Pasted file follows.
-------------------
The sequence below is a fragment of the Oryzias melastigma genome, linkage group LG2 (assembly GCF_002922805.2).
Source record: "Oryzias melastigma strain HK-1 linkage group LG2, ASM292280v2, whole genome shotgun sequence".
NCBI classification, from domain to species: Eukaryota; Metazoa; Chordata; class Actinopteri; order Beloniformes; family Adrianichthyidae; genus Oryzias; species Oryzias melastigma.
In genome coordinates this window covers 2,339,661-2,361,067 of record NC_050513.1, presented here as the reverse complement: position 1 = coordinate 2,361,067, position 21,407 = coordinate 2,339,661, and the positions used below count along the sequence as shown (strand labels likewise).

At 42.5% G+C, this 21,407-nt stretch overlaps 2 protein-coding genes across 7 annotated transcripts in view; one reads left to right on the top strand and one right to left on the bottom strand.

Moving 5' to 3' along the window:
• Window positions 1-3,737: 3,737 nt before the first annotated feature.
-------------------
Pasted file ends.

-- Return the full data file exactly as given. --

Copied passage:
The sequence below is a fragment of the Oryzias melastigma genome, linkage group LG2 (assembly GCF_002922805.2).
Source record: "Oryzias melastigma strain HK-1 linkage group LG2, ASM292280v2, whole genome shotgun sequence".
NCBI classification, from domain to species: Eukaryota; Metazoa; Chordata; class Actinopteri; order Beloniformes; family Adrianichthyidae; genus Oryzias; species Oryzias melastigma.
In genome coordinates this window covers 2,339,661-2,361,067 of record NC_050513.1, presented here as the reverse complement: position 1 = coordinate 2,361,067, position 21,407 = coordinate 2,339,661, and the positions used below count along the sequence as shown (strand labels likewise).

At 42.5% G+C, this 21,407-nt stretch overlaps 2 protein-coding genes across 7 annotated transcripts in view; one reads left to right on the top strand and one right to left on the bottom strand.

Moving 5' to 3' along the window:
• Window positions 1-3,737: 3,737 nt before the first annotated feature.